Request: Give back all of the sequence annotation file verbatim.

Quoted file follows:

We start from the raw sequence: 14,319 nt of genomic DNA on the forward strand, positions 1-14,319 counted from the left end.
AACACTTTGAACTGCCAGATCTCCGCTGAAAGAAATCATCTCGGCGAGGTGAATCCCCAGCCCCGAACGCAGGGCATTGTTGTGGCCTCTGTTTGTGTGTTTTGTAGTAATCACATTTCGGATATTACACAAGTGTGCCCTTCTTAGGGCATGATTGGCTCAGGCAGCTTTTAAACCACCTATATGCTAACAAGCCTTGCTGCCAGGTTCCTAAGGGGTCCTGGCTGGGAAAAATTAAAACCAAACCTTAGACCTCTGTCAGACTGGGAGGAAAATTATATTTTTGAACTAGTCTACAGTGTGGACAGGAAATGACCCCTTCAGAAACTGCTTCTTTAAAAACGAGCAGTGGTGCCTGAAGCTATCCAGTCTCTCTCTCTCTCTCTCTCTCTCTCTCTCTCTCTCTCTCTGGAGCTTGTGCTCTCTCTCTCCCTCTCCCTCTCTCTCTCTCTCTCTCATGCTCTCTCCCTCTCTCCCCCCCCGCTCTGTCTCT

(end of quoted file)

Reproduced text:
We start from the raw sequence: 14,319 nt of genomic DNA on the forward strand, positions 1-14,319 counted from the left end.
AACACTTTGAACTGCCAGATCTCCGCTGAAAGAAATCATCTCGGCGAGGTGAATCCCCAGCCCCGAACGCAGGGCATTGTTGTGGCCTCTGTTTGTGTGTTTTGTAGTAATCACATTTCGGATATTACACAAGTGTGCCCTTCTTAGGGCATGATTGGCTCAGGCAGCTTTTAAACCACCTATATGCTAACAAGCCTTGCTGCCAGGTTCCTAAGGGGTCCTGGCTGGGAAAAATTAAAACCAAACCTTAGACCTCTGTCAGACTGGGAGGAAAATTATATTTTTGAACTAGTCTACAGTGTGGACAGGAAATGACCCCTTCAGAAACTGCTTCTTTAAAAACGAGCAGTGGTGCCTGAAGCTATCCAGTCTCTCTCTCTCTCTCTCTCTCTCTCTCTCTCTCTCTCTCTGGAGCTTGTGCTCTCTCTCTCCCTCTCCCTCTCTCTCTCTCTCTCTCATGCTCTCTCCCTCTCTCCCCCCCCGCTCTGTCTCT